We’re not scared to say when we don’t have all the answers and the realm of healthy churn metrics is definitely an area where we don’t have all the answers. We think we can provide value to entrepreneurs across their entrepreneurial life cycle — from business idea to sale or retirement. Over time that may mean different products or communities for different stages of entrepreneur, or it might mean building micro-communities inside of one larger Fizzle. We’ll see.

Do you have any special celebrations or delightful surprises that you love giving to your community?

The more we can delight our customers, the better.

At World Domination Summit 2014, we made up a short-run shirt that we gave away to our customers and friends of Fizzle. Chase hand-lettered a beautiful “Heart and Hustle” slogan for the front and we added a little tagline of “Fizzle — Make Your Thing” on the back.

We’ve had people ask us on a weekly basis where they can get one of those shirts, but the point wasn’t to make a shirt that we could sell over and over. It was to make something our community would love and give it away so they didn’t have to worry about paying for it or having it shipped to them.

Any big no-no’s in community building? What would you never do, or what do you see people doing that ticks you off? (Like not being able to cancel or unsubscribe, etc).

We’re constantly taking the long-view on our business.

It sounds cliche, but we really do try to operate from a standpoint of, “What experience would I want to have?” If you can honestly use that as your north star in building a community, I think you’ll be ok.

Why a Growth Mindset is Essential for Learning

Have you ever heard anyone say “I can’t draw,” or “I’m not good at sports,” or “I could never do that?”

I used to think I’d never be able to draw. The way I understood the world was that there were artists, and then there were other people.

I was one of those other people. I had my own areas of creativity, but drawing wasn’t one of them. And yet somehow I stumbled into architecture and design school at the age of 21, trying to learn how to draw.

“Genius (or talent) is not enough; we need to get the job done.” — Carol Dweck

Even my graduate school teacher stood behind my desk and shook her head and told me that I wasn’t talented. (In retrospect, that wasn’t a very good example of teaching.) For years, I carried around a belief about my skill meant, in my mind, I’d never be able to do it.

Unfortunately, this is a mindset, and it’s one that we are all taught — but it’s incorrect. We can all learn, and part of this learning is about adopting a new mindset about how we learn at all.

How identifying and adapting your own mindset can help you learn

Interestingly, as children we’ll spend hours and hours learning how to do new things — from learning how to speak, crawl, walk, and go to the bathroom — but as adults, we think that our ability to learn is no longer part of our repertoire.

According to researcher Carol Dweck, the attitude and belief that you can’t learn something is part of a mindset, and it’s something that we can change. When it comes to our mindset, people fall into one of two predictable patterns: they learn to adopt either a growth mindset or a fixed mindset. The good news? These basic beliefs are learned, and we can changed them.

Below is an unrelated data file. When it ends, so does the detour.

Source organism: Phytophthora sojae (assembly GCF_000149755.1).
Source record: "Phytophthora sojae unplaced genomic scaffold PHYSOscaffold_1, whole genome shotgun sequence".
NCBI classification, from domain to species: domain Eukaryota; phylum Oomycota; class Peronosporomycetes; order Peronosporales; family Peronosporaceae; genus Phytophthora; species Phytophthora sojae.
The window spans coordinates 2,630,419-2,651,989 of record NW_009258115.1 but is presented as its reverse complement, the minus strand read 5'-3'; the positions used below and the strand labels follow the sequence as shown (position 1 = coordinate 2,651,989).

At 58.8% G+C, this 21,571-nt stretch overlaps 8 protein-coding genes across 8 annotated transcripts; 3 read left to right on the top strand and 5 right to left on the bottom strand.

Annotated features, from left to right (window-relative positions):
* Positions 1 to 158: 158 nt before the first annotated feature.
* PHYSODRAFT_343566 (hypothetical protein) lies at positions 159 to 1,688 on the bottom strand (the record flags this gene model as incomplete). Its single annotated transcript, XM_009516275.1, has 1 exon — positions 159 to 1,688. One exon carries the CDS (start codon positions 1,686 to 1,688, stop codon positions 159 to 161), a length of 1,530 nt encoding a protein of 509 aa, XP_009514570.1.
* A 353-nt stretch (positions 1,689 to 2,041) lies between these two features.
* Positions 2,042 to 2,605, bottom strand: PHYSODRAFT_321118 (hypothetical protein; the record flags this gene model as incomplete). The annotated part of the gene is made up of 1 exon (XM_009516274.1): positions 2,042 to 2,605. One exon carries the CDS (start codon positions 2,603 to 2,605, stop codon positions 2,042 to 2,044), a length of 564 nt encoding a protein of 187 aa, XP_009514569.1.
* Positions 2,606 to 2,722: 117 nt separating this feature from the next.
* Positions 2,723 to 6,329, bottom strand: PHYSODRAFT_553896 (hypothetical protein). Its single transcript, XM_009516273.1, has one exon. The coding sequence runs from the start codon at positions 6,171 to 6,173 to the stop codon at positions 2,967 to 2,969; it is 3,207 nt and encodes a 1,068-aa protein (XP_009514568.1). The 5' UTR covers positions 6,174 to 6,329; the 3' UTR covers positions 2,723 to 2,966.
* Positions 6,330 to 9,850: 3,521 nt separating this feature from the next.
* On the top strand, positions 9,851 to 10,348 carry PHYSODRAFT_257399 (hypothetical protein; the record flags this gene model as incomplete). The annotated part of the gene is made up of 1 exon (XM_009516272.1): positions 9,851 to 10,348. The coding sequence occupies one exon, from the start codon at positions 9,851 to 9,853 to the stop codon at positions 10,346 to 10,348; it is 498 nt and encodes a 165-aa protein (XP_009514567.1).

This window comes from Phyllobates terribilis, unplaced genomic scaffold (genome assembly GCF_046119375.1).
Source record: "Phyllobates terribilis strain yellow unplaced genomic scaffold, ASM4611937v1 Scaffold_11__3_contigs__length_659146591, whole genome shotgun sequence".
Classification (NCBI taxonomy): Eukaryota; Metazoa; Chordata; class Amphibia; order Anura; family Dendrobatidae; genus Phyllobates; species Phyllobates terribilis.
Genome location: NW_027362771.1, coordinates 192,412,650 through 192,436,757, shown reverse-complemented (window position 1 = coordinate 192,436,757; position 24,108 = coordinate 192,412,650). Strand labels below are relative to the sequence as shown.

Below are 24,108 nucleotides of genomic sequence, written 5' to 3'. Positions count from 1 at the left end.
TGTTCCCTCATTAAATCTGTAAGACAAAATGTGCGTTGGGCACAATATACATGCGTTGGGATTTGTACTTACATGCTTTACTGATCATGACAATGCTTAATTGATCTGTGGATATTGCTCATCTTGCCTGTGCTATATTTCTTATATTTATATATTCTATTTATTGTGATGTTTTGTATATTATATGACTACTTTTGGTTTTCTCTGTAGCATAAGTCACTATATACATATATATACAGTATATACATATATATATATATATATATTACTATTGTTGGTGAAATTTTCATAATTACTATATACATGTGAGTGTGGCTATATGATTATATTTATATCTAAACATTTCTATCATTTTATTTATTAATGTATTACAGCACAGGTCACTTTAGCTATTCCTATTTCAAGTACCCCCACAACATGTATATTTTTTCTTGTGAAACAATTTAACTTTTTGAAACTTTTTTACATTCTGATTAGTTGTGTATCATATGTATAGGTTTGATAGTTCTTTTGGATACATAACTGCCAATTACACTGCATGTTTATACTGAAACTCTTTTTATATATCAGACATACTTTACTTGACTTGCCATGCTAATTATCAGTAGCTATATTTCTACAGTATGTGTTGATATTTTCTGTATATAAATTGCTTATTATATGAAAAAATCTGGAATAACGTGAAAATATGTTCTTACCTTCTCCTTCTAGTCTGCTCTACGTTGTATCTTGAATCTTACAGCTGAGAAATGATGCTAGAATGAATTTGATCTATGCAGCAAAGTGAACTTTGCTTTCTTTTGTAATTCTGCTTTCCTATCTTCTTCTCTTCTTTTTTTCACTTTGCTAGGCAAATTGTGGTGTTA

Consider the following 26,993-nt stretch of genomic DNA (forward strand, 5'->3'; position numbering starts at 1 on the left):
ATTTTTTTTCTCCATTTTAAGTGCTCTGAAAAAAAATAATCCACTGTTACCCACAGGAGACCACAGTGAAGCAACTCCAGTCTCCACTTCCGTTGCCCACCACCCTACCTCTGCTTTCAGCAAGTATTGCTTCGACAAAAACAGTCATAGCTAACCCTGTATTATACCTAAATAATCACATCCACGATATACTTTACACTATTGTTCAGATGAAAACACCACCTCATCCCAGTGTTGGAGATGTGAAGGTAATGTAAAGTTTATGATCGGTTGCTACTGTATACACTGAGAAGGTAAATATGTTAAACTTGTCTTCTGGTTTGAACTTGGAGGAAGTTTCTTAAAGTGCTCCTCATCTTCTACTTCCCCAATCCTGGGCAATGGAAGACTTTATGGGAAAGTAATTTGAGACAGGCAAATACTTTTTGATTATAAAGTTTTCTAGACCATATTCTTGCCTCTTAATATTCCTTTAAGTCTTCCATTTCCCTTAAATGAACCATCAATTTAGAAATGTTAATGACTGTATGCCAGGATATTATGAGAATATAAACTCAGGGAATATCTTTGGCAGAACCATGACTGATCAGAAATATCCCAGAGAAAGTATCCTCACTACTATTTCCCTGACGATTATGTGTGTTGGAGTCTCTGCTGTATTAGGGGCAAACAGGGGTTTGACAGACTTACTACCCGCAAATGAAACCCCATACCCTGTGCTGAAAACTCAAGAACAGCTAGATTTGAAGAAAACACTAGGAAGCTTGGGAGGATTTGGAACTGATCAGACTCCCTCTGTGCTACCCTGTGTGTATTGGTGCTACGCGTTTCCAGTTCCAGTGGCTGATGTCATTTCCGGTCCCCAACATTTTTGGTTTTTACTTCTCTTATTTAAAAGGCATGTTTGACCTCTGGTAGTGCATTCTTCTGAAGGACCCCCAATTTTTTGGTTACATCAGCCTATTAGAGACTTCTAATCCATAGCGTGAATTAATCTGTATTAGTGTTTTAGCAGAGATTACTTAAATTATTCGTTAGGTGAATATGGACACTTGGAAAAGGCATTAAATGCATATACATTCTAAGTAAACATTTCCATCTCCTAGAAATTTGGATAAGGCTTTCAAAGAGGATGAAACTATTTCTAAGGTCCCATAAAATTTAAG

A lot of people seem to carry around fixed beliefs about what they can and cannot do.

Growth mindsets vs fixed mindsets

In a fixed mindset, you come to believe that your skills, traits, and talents are fixed. What you know is unchanging, and therefore, you can’t possibly learn anything new. While this seems extreme at first, you can hear it crop up in conversations when people say things like “I’m a terrible singer,” or “I can’t dance,” or “I’m not a good athlete.” All of these are an example of a fixed mindset.

The misfortune here is that people haven’t taken the time to practice — to work through and puzzle over something until they have acquired a new skill. And thus, they dismiss their ability and say that they simply “can’t” do something.

A growth mindset, however, believes that challenges and learning are opportunities, and that failure is an opportunity for growth. Rather than seeking out evidence that proves we’re not smart, people with a growth mindset focus on process and progress, searching out opportunities to stretch their existing abilities.

This belief that intelligence and personality can be developed has profound consequences on our behavior as adults. “Believing that your qualities are carved in stone (the fixed mindset) creates an urgency to prove yourself over and over.” People will avoid difficult situations, refuse to challenge themselves, and effectively evaluate every situation to see if it will make them look smart or dumb, whether they will success or fail.

In contrast, the growth mindset believes that “the hand you’re dealt is just the starting point for development,” and “that your basic qualities are things you can cultivate through your efforts.” The growth mindset embodies a passion for learning (rather than a hunger for approval).

The growth mindset embodies a passion for learning rather than a hunger for approval.

Why prizing natural ability is bad for learning